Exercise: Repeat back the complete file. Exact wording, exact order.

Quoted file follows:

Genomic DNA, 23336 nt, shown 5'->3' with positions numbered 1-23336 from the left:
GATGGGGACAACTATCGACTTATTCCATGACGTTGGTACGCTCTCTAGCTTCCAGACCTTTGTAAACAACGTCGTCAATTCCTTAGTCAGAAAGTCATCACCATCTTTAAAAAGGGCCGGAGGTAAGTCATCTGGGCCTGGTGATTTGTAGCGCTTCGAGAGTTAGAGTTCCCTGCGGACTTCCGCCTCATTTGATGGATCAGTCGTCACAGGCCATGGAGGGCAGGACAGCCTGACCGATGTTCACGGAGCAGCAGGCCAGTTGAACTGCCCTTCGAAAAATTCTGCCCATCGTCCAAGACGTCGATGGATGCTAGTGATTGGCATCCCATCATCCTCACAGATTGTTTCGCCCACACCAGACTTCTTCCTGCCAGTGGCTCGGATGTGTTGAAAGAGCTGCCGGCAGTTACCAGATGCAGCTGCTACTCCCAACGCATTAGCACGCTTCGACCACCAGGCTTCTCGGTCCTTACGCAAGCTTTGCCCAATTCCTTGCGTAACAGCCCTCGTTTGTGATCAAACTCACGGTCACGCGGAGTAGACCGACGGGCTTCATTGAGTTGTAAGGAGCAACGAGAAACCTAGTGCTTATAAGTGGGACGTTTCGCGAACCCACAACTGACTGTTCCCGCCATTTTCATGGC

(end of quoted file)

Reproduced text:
Genomic DNA, 23336 nt, shown 5'->3' with positions numbered 1-23336 from the left:
GATGGGGACAACTATCGACTTATTCCATGACGTTGGTACGCTCTCTAGCTTCCAGACCTTTGTAAACAACGTCGTCAATTCCTTAGTCAGAAAGTCATCACCATCTTTAAAAAGGGCCGGAGGTAAGTCATCTGGGCCTGGTGATTTGTAGCGCTTCGAGAGTTAGAGTTCCCTGCGGACTTCCGCCTCATTTGATGGATCAGTCGTCACAGGCCATGGAGGGCAGGACAGCCTGACCGATGTTCACGGAGCAGCAGGCCAGTTGAACTGCCCTTCGAAAAATTCTGCCCATCGTCCAAGACGTCGATGGATGCTAGTGATTGGCATCCCATCATCCTCACAGATTGTTTCGCCCACACCAGACTTCTTCCTGCCAGTGGCTCGGATGTGTTGAAAGAGCTGCCGGCAGTTACCAGATGCAGCTGCTACTCCCAACGCATTAGCACGCTTCGACCACCAGGCTTCTCGGTCCTTACGCAAGCTTTGCCCAATTCCTTGCGTAACAGCCCTCGTTTGTGATCAAACTCACGGTCACGCGGAGTAGACCGACGGGCTTCATTGAGTTGTAAGGAGCAACGAGAAACCTAGTGCTTATAAGTGGGACGTTTCGCGAACCCACAACTGACTGTTCCCGCCATTTTCATGGC